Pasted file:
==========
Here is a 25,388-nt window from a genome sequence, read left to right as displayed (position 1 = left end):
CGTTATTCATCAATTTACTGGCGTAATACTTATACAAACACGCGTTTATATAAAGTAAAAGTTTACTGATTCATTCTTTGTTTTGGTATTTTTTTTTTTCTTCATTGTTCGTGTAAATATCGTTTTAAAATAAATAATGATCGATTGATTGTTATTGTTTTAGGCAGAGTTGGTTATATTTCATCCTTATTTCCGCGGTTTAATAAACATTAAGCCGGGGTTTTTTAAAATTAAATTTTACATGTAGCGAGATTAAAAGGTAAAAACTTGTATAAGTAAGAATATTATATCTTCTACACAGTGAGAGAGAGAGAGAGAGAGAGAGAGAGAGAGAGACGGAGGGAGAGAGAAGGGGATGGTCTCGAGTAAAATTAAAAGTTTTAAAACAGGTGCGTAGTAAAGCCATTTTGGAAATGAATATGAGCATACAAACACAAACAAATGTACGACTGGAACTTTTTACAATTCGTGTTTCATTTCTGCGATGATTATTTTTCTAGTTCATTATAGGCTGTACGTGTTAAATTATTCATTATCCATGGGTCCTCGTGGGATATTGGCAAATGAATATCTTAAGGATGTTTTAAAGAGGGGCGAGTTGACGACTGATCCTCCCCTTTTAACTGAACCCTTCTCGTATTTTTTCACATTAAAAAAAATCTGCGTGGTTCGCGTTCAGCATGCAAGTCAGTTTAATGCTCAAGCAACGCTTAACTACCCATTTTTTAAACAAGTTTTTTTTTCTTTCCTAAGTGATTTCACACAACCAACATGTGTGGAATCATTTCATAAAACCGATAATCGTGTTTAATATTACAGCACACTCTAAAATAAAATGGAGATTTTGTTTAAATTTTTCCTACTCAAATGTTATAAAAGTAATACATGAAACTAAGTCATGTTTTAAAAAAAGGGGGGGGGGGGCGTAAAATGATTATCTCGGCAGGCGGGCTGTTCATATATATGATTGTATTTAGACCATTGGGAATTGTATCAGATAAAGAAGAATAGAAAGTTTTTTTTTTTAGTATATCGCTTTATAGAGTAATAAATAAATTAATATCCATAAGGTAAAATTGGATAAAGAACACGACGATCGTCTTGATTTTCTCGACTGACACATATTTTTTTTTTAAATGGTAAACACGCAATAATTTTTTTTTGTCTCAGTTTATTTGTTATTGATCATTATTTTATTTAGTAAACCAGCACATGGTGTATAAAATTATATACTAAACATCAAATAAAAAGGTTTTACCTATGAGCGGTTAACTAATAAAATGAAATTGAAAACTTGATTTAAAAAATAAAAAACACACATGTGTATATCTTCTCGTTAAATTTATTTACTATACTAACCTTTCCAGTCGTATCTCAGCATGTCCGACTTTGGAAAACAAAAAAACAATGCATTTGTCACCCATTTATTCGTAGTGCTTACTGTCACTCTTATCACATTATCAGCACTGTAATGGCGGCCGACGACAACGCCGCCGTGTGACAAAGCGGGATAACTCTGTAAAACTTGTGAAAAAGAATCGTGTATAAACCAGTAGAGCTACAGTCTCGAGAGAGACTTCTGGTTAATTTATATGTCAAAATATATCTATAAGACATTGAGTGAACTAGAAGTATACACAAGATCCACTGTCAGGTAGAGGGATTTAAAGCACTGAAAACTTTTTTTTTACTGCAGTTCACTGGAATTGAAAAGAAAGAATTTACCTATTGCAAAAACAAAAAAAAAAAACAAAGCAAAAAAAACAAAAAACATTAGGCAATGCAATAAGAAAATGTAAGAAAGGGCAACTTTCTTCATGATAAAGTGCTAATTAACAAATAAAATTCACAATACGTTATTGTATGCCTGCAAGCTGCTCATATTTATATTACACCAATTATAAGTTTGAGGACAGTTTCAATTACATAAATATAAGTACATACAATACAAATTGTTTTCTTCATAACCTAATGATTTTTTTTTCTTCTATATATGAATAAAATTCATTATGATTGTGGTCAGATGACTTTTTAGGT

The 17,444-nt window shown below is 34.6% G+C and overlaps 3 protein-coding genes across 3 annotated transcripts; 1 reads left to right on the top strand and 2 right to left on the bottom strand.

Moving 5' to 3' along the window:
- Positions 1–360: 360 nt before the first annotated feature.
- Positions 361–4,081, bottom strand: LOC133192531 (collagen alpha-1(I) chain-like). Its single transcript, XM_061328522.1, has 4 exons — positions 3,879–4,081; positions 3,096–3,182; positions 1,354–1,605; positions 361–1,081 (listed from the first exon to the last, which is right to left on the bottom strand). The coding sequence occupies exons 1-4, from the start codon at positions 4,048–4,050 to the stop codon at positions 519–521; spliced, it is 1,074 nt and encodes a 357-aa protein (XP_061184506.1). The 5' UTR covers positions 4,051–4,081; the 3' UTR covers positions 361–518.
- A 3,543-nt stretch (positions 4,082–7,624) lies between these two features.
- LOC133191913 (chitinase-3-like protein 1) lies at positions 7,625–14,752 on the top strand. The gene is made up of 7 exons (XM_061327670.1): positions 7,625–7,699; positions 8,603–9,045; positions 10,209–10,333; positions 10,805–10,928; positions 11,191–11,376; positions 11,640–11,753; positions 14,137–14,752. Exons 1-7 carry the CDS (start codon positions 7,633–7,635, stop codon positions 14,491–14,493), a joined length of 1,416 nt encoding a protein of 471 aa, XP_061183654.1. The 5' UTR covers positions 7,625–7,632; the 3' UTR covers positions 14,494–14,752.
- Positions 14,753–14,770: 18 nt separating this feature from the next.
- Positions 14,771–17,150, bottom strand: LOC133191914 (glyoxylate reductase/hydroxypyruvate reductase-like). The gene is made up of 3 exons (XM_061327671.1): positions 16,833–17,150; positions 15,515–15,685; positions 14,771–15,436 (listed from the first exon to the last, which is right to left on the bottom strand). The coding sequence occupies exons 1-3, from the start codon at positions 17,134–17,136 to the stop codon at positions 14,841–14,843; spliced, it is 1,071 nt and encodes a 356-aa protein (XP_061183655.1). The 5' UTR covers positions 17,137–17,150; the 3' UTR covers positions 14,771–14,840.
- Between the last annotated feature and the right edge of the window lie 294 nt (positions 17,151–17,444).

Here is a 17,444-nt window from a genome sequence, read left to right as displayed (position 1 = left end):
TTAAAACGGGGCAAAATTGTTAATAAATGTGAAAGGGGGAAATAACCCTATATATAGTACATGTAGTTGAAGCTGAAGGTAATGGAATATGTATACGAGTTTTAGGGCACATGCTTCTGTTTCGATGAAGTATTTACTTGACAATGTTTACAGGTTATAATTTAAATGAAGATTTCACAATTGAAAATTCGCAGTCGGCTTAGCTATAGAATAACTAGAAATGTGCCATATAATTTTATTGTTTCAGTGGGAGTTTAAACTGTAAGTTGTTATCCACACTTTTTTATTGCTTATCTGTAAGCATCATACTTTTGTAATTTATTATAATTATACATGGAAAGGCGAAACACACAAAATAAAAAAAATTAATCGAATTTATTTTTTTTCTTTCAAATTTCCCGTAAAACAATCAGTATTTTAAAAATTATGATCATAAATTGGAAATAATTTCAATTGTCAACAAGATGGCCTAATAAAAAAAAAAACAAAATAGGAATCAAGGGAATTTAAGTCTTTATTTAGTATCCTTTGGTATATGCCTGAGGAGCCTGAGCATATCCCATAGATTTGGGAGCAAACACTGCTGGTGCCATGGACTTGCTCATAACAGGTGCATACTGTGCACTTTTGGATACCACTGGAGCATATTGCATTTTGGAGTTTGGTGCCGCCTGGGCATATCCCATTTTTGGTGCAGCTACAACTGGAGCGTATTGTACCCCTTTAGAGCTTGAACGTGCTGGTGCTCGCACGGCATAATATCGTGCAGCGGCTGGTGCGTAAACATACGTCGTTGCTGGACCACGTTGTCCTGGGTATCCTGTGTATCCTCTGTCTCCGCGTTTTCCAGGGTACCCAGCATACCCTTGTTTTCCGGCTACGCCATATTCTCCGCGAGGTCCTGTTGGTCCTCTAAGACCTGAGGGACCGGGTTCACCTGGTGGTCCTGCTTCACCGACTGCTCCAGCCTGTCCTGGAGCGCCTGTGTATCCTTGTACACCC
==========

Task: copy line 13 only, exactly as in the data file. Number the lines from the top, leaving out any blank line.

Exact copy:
TTAAAACGGGGCAAAATTGTTAATAAATGTGAAAGGGGGAAATAACCCTATATATAGTACATGTAGTTGAAGCTGAAGGTAATGGAATATGTATACGAGTTTTAGGGCACATGCTTCTGTTTCGATGAAGTATTTACTTGACAATGTTTACAGGTTATAATTTAAATGAAGATTTCACAATTGAAAATTCGCAGTCGGCTTAGCTATAGAATAACTAGAAATGTGCCATATAATTTTATTGTTTCAGTGGGAGTTTAAACTGTAAGTTGTTATCCACACTTTTTTATTGCTTATCTGTAAGCATCATACTTTTGTAATTTATTATAATTATACATGGAAAGGCGAAACACACAAAATAAAAAAAATTAATCGAATTTATTTTTTTTCTTTCAAATTTCCCGTAAAACAATCAGTATTTTAAAAATTATGATCATAAATTGGAAATAATTTCAATTGTCAACAAGATGGCCTAATAAAAAAAAAAACAAAATAGGAATCAAGGGAATTTAAGTCTTTATTTAGTATCCTTTGGTATATGCCTGAGGAGCCTGAGCATATCCCATAGATTTGGGAGCAAACACTGCTGGTGCCATGGACTTGCTCATAACAGGTGCATACTGTGCACTTTTGGATACCACTGGAGCATATTGCATTTTGGAGTTTGGTGCCGCCTGGGCATATCCCATTTTTGGTGCAGCTACAACTGGAGCGTATTGTACCCCTTTAGAGCTTGAACGTGCTGGTGCTCGCACGGCATAATATCGTGCAGCGGCTGGTGCGTAAACATACGTCGTTGCTGGACCACGTTGTCCTGGGTATCCTGTGTATCCTCTGTCTCCGCGTTTTCCAGGGTACCCAGCATACCCTTGTTTTCCGGCTACGCCATATTCTCCGCGAGGTCCTGTTGGTCCTCTAAGACCTGAGGGACCGGGTTCACCTGGTGGTCCTGCTTCACCGACTGCTCCAGCCTGTCCTGGAGCGCCTGTGTATCCTTGTACACCC